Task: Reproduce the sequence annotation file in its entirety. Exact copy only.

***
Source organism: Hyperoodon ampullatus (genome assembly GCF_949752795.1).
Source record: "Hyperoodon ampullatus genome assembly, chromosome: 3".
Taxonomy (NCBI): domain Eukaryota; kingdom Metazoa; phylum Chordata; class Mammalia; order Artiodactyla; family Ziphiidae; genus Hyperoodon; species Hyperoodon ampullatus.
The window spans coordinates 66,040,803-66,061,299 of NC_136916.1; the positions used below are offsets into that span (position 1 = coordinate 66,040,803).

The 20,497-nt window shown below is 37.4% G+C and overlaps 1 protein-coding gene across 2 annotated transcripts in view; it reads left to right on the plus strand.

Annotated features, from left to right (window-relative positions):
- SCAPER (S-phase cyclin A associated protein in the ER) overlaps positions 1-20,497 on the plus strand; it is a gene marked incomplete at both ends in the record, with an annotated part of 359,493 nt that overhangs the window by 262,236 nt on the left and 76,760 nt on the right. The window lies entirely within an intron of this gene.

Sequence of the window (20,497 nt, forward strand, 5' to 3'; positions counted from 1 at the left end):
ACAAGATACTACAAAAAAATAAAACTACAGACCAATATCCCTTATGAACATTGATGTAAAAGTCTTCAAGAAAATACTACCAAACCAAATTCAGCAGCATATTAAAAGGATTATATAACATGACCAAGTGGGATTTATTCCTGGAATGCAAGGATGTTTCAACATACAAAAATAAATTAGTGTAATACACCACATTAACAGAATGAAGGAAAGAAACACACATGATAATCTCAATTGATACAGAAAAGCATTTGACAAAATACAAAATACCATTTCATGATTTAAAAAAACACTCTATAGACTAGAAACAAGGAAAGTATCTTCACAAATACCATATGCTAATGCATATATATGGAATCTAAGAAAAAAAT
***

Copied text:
Source organism: Hyperoodon ampullatus (genome assembly GCF_949752795.1).
Source record: "Hyperoodon ampullatus genome assembly, chromosome: 3".
Taxonomy (NCBI): domain Eukaryota; kingdom Metazoa; phylum Chordata; class Mammalia; order Artiodactyla; family Ziphiidae; genus Hyperoodon; species Hyperoodon ampullatus.
The window spans coordinates 66,040,803-66,061,299 of NC_136916.1; the positions used below are offsets into that span (position 1 = coordinate 66,040,803).

The 20,497-nt window shown below is 37.4% G+C and overlaps 1 protein-coding gene across 2 annotated transcripts in view; it reads left to right on the plus strand.

Annotated features, from left to right (window-relative positions):
- SCAPER (S-phase cyclin A associated protein in the ER) overlaps positions 1-20,497 on the plus strand; it is a gene marked incomplete at both ends in the record, with an annotated part of 359,493 nt that overhangs the window by 262,236 nt on the left and 76,760 nt on the right. The window lies entirely within an intron of this gene.

Sequence of the window (20,497 nt, forward strand, 5' to 3'; positions counted from 1 at the left end):
ACAAGATACTACAAAAAAATAAAACTACAGACCAATATCCCTTATGAACATTGATGTAAAAGTCTTCAAGAAAATACTACCAAACCAAATTCAGCAGCATATTAAAAGGATTATATAACATGACCAAGTGGGATTTATTCCTGGAATGCAAGGATGTTTCAACATACAAAAATAAATTAGTGTAATACACCACATTAACAGAATGAAGGAAAGAAACACACATGATAATCTCAATTGATACAGAAAAGCATTTGACAAAATACAAAATACCATTTCATGATTTAAAAAAACACTCTATAGACTAGAAACAAGGAAAGTATCTTCACAAATACCATATGCTAATGCATATATATGGAATCTAAGAAAAAAAT